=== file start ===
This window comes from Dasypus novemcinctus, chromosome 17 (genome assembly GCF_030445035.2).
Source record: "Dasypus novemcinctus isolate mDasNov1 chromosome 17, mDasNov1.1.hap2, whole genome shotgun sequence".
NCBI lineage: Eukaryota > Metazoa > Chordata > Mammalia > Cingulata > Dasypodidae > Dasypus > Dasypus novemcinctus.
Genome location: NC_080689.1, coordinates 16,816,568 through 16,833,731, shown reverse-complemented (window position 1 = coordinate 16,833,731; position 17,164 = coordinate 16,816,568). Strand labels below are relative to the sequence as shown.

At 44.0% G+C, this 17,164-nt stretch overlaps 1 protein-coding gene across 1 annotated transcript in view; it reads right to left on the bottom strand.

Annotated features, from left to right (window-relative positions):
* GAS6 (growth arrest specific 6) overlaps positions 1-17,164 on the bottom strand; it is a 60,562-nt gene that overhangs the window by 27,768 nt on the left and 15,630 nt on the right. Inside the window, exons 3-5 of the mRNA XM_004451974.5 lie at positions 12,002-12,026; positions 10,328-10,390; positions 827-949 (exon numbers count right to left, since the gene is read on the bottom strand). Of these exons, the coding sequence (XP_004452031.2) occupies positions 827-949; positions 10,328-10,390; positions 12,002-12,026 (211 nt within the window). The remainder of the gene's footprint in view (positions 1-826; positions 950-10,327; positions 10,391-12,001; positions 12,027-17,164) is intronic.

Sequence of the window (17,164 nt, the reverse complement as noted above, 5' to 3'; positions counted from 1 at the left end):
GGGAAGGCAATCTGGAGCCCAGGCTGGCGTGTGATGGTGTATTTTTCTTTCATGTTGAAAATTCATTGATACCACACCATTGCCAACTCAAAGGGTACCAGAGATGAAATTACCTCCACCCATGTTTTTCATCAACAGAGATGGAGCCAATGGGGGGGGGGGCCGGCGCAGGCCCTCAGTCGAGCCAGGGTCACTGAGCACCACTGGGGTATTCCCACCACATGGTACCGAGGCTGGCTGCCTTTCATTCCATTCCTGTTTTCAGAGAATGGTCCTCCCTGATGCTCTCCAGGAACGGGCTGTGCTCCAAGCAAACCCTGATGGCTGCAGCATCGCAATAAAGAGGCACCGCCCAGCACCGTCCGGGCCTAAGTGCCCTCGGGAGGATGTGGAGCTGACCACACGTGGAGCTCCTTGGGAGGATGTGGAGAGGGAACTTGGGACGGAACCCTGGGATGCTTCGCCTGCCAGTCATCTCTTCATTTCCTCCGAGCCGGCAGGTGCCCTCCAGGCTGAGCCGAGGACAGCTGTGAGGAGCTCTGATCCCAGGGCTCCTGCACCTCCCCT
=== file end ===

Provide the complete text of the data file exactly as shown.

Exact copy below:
This window comes from Dasypus novemcinctus, chromosome 17 (genome assembly GCF_030445035.2).
Source record: "Dasypus novemcinctus isolate mDasNov1 chromosome 17, mDasNov1.1.hap2, whole genome shotgun sequence".
NCBI lineage: Eukaryota > Metazoa > Chordata > Mammalia > Cingulata > Dasypodidae > Dasypus > Dasypus novemcinctus.
Genome location: NC_080689.1, coordinates 16,816,568 through 16,833,731, shown reverse-complemented (window position 1 = coordinate 16,833,731; position 17,164 = coordinate 16,816,568). Strand labels below are relative to the sequence as shown.

At 44.0% G+C, this 17,164-nt stretch overlaps 1 protein-coding gene across 1 annotated transcript in view; it reads right to left on the bottom strand.

Annotated features, from left to right (window-relative positions):
* GAS6 (growth arrest specific 6) overlaps positions 1-17,164 on the bottom strand; it is a 60,562-nt gene that overhangs the window by 27,768 nt on the left and 15,630 nt on the right. Inside the window, exons 3-5 of the mRNA XM_004451974.5 lie at positions 12,002-12,026; positions 10,328-10,390; positions 827-949 (exon numbers count right to left, since the gene is read on the bottom strand). Of these exons, the coding sequence (XP_004452031.2) occupies positions 827-949; positions 10,328-10,390; positions 12,002-12,026 (211 nt within the window). The remainder of the gene's footprint in view (positions 1-826; positions 950-10,327; positions 10,391-12,001; positions 12,027-17,164) is intronic.

Sequence of the window (17,164 nt, the reverse complement as noted above, 5' to 3'; positions counted from 1 at the left end):
GGGAAGGCAATCTGGAGCCCAGGCTGGCGTGTGATGGTGTATTTTTCTTTCATGTTGAAAATTCATTGATACCACACCATTGCCAACTCAAAGGGTACCAGAGATGAAATTACCTCCACCCATGTTTTTCATCAACAGAGATGGAGCCAATGGGGGGGGGGGCCGGCGCAGGCCCTCAGTCGAGCCAGGGTCACTGAGCACCACTGGGGTATTCCCACCACATGGTACCGAGGCTGGCTGCCTTTCATTCCATTCCTGTTTTCAGAGAATGGTCCTCCCTGATGCTCTCCAGGAACGGGCTGTGCTCCAAGCAAACCCTGATGGCTGCAGCATCGCAATAAAGAGGCACCGCCCAGCACCGTCCGGGCCTAAGTGCCCTCGGGAGGATGTGGAGCTGACCACACGTGGAGCTCCTTGGGAGGATGTGGAGAGGGAACTTGGGACGGAACCCTGGGATGCTTCGCCTGCCAGTCATCTCTTCATTTCCTCCGAGCCGGCAGGTGCCCTCCAGGCTGAGCCGAGGACAGCTGTGAGGAGCTCTGATCCCAGGGCTCCTGCACCTCCCCT